LANSING, Mich. (WLNS) — The city of Lansing currently has sister cities in East Asia, Mexico, and Africa, plus a special tie of friendship with a city in Italy. This week, Lansing officials were hoping to establish that relationship with Suceava, a city in northeastern Romania.
Lansing was set to enter into the sister-city relationship with Suceava sometime between Oct. 16-18 at Heritage Hall in the Capitol–but that was postponed. For budgetary reasons, Suceava now hopes to send a delegation next year instead–likely in the spring, according to officials.
“They are very, very interested in the partnership. This will be something good for both sides of the ocean if we were to get this to happen,” said Dr. Maxine Hankins Cain, chairperson of programming for Lansing Regional Sister Cities.
Suceava is a city of around 84,000 people (with greater Suceava at close to 125,000) in the state of Bukovina, in northeastern Romania. The region is situated approximately at the place where Central Europe meets Eastern Europe.
The city is also a key point near the Romanian border with Ukraine, the country currently under siege by Russia. Lansing-area resident Ody Norkin brought the idea back to Lansing after one of his recent trips to Romania, where Norkin works to get medical and humanitarian supplies across the nearby border with Ukraine.
Norkin, who is the vice president of intercity bus company Michigan Flyer, delivers the supplies through Romania and to Ukraine with help from multiple mid-Michigan organizations, including the Greater Lansing Jewish Federation.
“The idea [of the sister-city relationship] actually came from the Romanian ambassador in Washington…he’s been very helpful to us in moving supplies from Romania to Ukraine,” Norkin said, particularly in helping to designate the supplies to Ukraine as humanitarian aid, and therefore as customs-free.
The interest in a sister-city relationship so far has been mutual, for more than just the average reasons. “From my perspective, we have a mutual interest in providing humanitarian support for Ukraine,” Norkin said.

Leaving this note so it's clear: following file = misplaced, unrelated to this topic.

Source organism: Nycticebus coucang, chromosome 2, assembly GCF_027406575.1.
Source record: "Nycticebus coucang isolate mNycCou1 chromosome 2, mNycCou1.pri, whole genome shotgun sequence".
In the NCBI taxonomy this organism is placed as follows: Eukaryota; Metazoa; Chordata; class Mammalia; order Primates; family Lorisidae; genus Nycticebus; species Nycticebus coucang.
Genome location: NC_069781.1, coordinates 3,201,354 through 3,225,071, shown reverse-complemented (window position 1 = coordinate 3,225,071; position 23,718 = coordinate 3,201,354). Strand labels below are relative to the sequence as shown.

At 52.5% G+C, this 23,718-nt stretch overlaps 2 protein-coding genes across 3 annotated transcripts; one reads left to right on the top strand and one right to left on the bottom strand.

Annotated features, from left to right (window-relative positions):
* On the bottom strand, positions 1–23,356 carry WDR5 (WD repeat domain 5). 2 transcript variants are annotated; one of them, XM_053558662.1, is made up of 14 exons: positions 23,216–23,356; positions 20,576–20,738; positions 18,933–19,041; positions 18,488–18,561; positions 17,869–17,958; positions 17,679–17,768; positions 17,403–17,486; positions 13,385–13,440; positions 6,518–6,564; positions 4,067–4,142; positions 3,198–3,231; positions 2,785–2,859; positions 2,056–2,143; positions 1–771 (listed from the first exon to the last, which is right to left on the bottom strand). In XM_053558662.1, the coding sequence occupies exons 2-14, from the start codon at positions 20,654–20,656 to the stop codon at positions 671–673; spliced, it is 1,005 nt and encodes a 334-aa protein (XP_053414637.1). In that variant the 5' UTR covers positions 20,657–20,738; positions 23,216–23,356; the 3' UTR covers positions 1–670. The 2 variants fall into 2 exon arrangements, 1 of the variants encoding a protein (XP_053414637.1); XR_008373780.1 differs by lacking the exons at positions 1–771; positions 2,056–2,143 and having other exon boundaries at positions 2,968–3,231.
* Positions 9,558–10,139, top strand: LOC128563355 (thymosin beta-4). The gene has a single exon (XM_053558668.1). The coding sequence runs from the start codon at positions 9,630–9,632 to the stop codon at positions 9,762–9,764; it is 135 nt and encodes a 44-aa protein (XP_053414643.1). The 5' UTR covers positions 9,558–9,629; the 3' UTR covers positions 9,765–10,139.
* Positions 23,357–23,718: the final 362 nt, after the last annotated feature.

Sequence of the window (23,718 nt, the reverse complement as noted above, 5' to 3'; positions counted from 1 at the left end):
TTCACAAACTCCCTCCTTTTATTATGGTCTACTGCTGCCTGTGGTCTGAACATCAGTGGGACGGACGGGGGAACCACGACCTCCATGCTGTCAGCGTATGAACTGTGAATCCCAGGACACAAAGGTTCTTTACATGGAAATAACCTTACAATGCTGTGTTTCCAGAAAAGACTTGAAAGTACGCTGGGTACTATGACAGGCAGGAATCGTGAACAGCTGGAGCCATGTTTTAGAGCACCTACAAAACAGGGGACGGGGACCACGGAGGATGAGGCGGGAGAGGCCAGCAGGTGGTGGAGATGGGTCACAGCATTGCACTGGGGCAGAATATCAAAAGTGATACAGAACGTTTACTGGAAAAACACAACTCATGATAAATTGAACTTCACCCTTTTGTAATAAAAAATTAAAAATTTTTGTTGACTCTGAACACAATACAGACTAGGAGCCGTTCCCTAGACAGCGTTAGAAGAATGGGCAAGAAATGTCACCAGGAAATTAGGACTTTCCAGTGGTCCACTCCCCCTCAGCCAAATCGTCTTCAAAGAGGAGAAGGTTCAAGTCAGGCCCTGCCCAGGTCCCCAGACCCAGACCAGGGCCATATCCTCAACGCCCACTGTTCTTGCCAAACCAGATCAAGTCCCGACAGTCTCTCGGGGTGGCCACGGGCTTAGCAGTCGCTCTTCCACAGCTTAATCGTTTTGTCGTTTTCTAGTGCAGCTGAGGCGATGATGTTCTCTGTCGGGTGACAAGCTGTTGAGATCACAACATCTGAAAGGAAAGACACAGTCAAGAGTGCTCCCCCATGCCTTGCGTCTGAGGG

Suceava isn’t exactly Lansing’s first European sister city, as Lansing’s city council in 2013 voted to end its sister-cities relationship with St. Petersburg, Russia, over an anti-gay “propaganda” federal law in Russia. The 2013 law prohibits the distribution of materials advocating for or discussing LGBTQ relationships, or rights, among minors. Russian President Vladimir Putin in 2022 amended the law to prohibit the distribution of such materials among any age group.
No such law is currently on the books in Romania, though same-sex couples still can’t marry or have civil partnerships there. The Senate in 2022 passed a bill banning the discussion of homosexuality and gender identity in public places, but it has not been approved there by the country’s lower house of Parliament.
Human Rights Watch in the past has praised Romania for its progress on human rights for LGBTQ citizens, as the country decriminalized homosexuality in 2001.
Sister Cities International started as the People to People program, as part of a presidential initiative by U.S. Pres. Dwight D. Eisenhower in 1956. It has hundreds of member communities. “Eisenhower felt that if we’re going to stop killing people and engaging in wars, that we have to be able to sit down together and get to know each other and see each other as being valued as human beings,” said Cain, the chairperson of programming in Lansing.
Cain said the organization–locally, Lansing Regional Sister Cities Commission–focuses on student exchanges, economic development, cultural experiences and a mutual interest in establishing peace around the world.